HudsonAlpha scientists generate reference genome for the peanut, giving insight into how food crops are domesticated

Huntsville, Ala.Scientists at the HudsonAlpha Institute for Biotechnology, along with collaborators at the University of Georgia & USDA Stoneville, have created a reference genome for Arachis hypogaea, the species of peanut that has become an important food crop over the last 9,400 years. Roughly 44-million tons of this peanut are produced annually.

The research was recently published in Nature Genetics. Not only does this published reference sequence make it easier to trace the history of the crop and breed peanuts for desirable traits, it also gives broader insight into the genetic structure of domesticated crops.

Evidence shows that around 9,400 years ago, people brought one kind of peanut into the territory of another. The two species combined to form A. hypogaea, which is unique in the genus as it includes the chromosomes of both of the parent species. Because it has more than two chromosomes, it is a polyploid, as opposed to most peanuts which only have two chromosomes and are called diploids. Understanding how A. hypogaea became the dominant peanut crop gives insight into the process of successful domestication.

“We didn’t just sequence A. hypogaea. We also sequenced the two species that created it,” said HudsonAlpha faculty investigator Jeremy Schmutz. “What we found is that A. hypogaea swaps pieces of code between the chromosomes of both of its ancestors. It creates more versatility and diversity for A. hypogaea.”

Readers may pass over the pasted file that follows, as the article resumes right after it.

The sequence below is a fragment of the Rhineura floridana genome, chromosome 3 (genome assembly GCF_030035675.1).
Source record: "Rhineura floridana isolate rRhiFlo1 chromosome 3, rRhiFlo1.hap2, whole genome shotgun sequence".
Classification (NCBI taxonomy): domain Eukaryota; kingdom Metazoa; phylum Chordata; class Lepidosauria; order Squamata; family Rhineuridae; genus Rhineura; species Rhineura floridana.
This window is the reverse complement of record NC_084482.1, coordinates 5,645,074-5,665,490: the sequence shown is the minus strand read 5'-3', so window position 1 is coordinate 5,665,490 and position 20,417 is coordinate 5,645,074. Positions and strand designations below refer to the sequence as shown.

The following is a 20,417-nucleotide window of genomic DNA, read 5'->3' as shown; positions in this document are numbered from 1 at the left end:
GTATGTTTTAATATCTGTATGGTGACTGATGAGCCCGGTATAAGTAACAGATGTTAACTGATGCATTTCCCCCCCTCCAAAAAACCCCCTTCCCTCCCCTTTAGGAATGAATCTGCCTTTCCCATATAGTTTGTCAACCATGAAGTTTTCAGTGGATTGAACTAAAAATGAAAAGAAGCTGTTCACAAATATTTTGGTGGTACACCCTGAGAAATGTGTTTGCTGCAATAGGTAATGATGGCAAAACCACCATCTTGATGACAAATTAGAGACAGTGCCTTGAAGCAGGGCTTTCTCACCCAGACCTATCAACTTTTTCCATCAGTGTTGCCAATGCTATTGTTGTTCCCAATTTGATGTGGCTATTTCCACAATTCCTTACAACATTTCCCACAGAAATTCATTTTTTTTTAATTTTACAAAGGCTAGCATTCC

Researchers have long thought that domestications may favor polyploids. Understanding how the polyploid strain of peanuts beat out its diploid relatives to become the dominant domestic food crop gives insight into potential reasons for the disproportionate representation of polyploids as domesticated plants.

About HudsonAlpha: HudsonAlpha Institute for Biotechnology is a nonprofit institute dedicated to developing and applying scientific advances to health, agriculture, learning, and commercialization. Opened in 2008, HudsonAlpha’s vision is to leverage the synergy between discovery, education, medicine, and economic development in genomic sciences to improve the human condition around the globe. The HudsonAlpha biotechnology campus consists of 152 acres nestled within Cummings Research Park, the nation’s second largest research park. The state-of-the-art facilities co-locate nonprofit scientific researchers with entrepreneurs and educators. HudsonAlpha has become a national and international leader in genetics and genomics research and biotech education and includes more than 30 diverse biotech companies on campus. To learn more about HudsonAlpha, visit

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Margetta Thomas